Press "Enter" to skip to content

Braves take the lead at leadership conference

Approximately 35 students gathered in the Marty Theater united by a single challenge: dare to lead. For five hours, the students underwent lectures and discussions, all designed to enhance their leadership skills.

The Lewis J. Burger Center for Leadership and Service hosted its inaugural leadership conference, Dare to Lead, on Aug. 31. As part of Welcome Week, the conference was designed with first-year students in mind.

Ben Wright, director of the center, organized the event. He said he wanted the program to give new members of campus a sense of belonging.

“We wanted to bring people together who identify as leaders so they can then come together and build their own community,” Wright said.

Organizers separated the day into sections, where students could chose to participate in one of two lectures, with a total of six offered. Participants were encouraged to attend the lecture that challenged them the most. Some lecture topics included, “From Grit to Great,” “Know Your Why” and “University of Life.”

Susan Rapp, associate director of the Academic Success Center, titled her lecture “From Grit to Great.” It focused on the concept of living life with passion and perseverance for long-term goals.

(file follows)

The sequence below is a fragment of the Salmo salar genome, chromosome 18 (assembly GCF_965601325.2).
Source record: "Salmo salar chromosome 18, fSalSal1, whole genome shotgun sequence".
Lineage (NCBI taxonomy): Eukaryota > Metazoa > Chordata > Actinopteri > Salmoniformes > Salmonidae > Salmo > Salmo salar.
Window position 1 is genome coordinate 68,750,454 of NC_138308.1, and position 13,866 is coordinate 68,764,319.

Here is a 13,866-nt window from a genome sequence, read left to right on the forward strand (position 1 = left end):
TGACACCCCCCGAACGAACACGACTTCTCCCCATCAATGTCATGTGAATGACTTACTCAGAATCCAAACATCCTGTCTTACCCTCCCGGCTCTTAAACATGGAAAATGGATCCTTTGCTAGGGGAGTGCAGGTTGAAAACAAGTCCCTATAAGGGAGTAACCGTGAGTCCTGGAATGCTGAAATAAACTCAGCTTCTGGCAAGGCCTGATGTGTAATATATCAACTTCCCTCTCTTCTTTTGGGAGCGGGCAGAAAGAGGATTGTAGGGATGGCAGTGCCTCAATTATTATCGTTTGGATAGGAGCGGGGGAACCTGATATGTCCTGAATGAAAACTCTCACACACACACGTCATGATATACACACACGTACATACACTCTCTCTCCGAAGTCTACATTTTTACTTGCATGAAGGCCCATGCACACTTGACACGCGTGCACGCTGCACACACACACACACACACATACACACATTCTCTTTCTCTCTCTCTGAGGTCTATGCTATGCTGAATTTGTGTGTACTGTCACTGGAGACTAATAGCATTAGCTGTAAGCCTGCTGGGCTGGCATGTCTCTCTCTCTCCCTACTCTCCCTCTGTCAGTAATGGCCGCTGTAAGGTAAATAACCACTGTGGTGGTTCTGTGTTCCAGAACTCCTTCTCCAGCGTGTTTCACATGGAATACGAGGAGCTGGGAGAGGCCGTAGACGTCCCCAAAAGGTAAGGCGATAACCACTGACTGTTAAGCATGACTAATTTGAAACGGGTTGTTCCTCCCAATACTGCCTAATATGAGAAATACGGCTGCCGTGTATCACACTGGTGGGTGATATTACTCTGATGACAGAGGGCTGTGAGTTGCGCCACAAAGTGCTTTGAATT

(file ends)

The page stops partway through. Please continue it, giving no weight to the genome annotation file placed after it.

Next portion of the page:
“You have grit just for being here,” Rapp said at the lecture. “It’s a Saturday morning, there are people still sleeping.”

Down the hall, credentialing coordinator of the College of Education and Health Sciences Julie Schifeling asked participants, “What makes you come alive?” Her lecture, “Know Your Why,” required students to examine their passions and strengths. By the end of the lecture, they should have had a better understanding of their purpose.

“And as leaders, it’s important that other people know [and] to let people know, ‘This is who I am,’” Schifeling said.

Participants shared their deepest passions to a room full of strangers.

“My main [passion] was helping others and giving back to the community,” freshman political science and English double major Melody Hampton said.

She said her family has served in local politics and her dad is a volunteer fire chief.

“It just helped me realize how important it is to give back to the community that helped me grow,” Hampton said.

Wright acknowledged this conference was just the beginning.

“No five-hour experience is going to be super transformational,” Wright said. “But if we can just get the light bulb to turn on, for people to just think about who they want to be, that’s the purpose.”

Copyright © 2020, The Scout, Bradley University. All rights reserved.
The Scout is published by members of the student body of Bradley University. Opinions expressed do not necessarily reflect those of the University.